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10 Things You Probably Do That Block Your Creativity

10 Things You Probably Do That Block Your Creativity

If you’re wanting to live a creative life but feel something is holding you back, you’re probably right. And guess what? It’s most likely you. That’s right, for all the obstacles you feel are in your way and block your creativity, it’s often the things you say to yourself that have the biggest impact and keep you stuck.

Today I’d like to share with you 10 things you probably say to yourself that block your creativity.

1. I’m Not an Expert in My Creative Field, So I Don’t Feel Ready to Put Myself out There.

You don’t need to be an expert to put yourself out there. All you need is a unique point of view, and you already have that; we all do. Your creative work is special and ready to share with the world, so stop holding back. You’re already expert enough.

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2. I Don’t Believe in Myself as a Creative Person.

The most powerful thing you can do for your creativity is to believe. When you don’t believe in what you’re doing it shows, and you sabotage your own work in the process. If you want others to believe in your creative work, you need to believe first.

3. I Feel Like It’s Not the Right Time Yet, But I’m Not Sure When it Will Be.

There’s never a perfect time, and if you wait for one you might be waiting your entire life. You can never know for sure when the best time will be, but the truth is the sooner you put yourself out there and start sharing your creativity, the quicker you’ll learn what you need to know to live your ideal creative life.

4. I’m Afraid Things Won’t Work Out.

You can never know if things will work out or not. But you need to trust yourself and believe that what you’re doing is worthwhile enough that whether you succeed or fail, it will be an experience well spent. Life is all about pursuing great experiences, and your creativity is something worth pursuing regardless of the eventual outcome.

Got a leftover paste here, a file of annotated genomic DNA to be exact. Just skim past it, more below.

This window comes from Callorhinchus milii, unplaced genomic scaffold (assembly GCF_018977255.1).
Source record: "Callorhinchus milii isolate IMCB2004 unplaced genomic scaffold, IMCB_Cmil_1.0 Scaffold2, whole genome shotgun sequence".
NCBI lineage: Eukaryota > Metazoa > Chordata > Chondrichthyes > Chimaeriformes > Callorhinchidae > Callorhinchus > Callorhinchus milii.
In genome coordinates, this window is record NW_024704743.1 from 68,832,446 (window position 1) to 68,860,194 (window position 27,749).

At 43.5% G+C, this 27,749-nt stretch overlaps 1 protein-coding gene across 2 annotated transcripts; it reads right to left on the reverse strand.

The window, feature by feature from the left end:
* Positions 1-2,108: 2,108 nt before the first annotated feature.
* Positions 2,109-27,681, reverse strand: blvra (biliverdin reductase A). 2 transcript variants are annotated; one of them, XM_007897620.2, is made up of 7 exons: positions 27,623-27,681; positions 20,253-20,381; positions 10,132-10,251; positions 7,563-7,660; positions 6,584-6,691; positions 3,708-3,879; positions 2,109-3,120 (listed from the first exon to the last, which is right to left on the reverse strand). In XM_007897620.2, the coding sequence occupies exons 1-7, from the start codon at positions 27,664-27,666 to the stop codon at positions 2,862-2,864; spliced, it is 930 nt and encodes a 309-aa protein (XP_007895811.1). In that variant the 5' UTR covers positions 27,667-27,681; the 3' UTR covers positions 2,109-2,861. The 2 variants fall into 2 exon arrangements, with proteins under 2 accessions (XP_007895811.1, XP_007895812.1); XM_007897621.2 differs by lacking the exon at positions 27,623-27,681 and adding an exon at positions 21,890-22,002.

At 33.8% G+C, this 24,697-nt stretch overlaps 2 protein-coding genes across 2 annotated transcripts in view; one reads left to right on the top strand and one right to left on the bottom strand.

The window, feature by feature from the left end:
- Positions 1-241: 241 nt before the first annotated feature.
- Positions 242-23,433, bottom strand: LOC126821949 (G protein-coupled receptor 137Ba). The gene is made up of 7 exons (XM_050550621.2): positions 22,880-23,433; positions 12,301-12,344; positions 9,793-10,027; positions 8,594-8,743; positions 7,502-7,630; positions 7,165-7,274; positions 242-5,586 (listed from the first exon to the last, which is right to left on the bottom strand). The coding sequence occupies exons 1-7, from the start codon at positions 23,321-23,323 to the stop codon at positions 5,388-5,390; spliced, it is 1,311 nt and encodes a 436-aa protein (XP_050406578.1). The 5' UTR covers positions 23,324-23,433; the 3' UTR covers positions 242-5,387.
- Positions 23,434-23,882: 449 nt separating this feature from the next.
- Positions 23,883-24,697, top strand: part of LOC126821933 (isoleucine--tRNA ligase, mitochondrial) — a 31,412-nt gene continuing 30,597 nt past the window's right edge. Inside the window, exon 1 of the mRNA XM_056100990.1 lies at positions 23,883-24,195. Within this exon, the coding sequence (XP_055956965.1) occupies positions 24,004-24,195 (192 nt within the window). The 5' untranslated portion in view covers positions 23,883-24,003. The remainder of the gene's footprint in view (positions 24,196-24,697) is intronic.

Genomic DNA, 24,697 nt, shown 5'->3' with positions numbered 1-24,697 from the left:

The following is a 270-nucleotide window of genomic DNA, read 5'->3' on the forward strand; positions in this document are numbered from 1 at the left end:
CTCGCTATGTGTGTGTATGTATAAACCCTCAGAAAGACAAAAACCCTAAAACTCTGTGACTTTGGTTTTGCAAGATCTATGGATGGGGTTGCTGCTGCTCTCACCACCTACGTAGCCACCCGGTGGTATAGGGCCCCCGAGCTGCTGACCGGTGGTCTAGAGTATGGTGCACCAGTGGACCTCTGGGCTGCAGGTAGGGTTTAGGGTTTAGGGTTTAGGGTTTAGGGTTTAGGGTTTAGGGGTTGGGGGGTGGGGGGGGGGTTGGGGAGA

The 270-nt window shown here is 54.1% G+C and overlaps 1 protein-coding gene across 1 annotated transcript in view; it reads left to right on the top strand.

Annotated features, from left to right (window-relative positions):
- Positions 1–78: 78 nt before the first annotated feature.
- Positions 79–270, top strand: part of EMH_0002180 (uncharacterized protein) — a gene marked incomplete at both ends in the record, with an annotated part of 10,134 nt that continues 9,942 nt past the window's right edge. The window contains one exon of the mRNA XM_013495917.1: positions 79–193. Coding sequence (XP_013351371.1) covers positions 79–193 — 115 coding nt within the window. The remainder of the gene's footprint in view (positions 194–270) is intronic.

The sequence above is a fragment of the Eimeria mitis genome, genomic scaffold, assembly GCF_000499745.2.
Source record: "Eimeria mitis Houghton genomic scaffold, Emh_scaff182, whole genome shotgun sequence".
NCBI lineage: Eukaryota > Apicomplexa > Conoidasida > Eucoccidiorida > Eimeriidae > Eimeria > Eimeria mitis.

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5. I Think About My Past Failures and They Rule My Thoughts.

Constantly rehashing past failures is a sure way to get yourself down. If you’re stuck in the past, it can be very difficult to move forward. Let your past failures be in the past. They taught you valuable lessons that you’ve learnt from. But they don’t need to live in your now.

6. I Don’t Think I’m As Talented As Other People.

Comparing yourself is dangerous because when you compare you are not comparing like for like. You’re comparing someone else’s highlight reel (the very best presentation of their work) to your work in its entirety, warts and all! What looks average to you will often look amazing to others from the outside; it all depends on your perspective.

7. I Am Scared My Friends and Family Will Judge Me and My Work.

Our friends and family usually mean well, but sometimes their judgement can feel harsh. Whether it’s disapproval of your creative life choices, a perfectionist parent who picks at every imperfection, or a friend who thinks they know it all, comments from friends and family can really get you down. Often one bad comment can scar us for years, but it’s important to remember that most people will be encouraging and accepting of your creative work. As for the rest? Ignore them. They likely have their own issues at play.

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8. I Feel Like I Will Make Mistakes If I Start Now.

We all make mistakes. And no matter how long you spend preparing yourself to start, mistakes will still be made. Mistakes are an inevitable part of the learning process. Go easy on yourself, and decide that it is ok to make a mistake.

9. I Feel Guilty When I Do Creative Work Because It’s Not Productive.

If your creativity isn’t making you money and something else is, it’s easy to feel guilt over doing your creative work because it isn’t productive enough. But you know what’s more important than productivity? Your happiness. Don’t let the pursuit of productivity rule your life. Start living and doing what you love because that’s what really matters.

10. I Need to Know All the Answers Now Before I Start.

You can never know all the answers before you start. No matter how much research and preparation you do, things will pop up that you never could have imagined. When you search for answers before you start, you are really just estimating what you need to know. To get most of the answers, you need to just dive in and start. There’s no other way to find them.

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Can you relate to any of all of these? Do you think saying some of these things to yourself might block your creativity and keep you stuck? Share your experiences of things that block your creativity in the comments below.

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Last Updated on May 7, 2021

Productivity Boost: How to start your day at 5:00 AM

Productivity Boost: How to start your day at 5:00 AM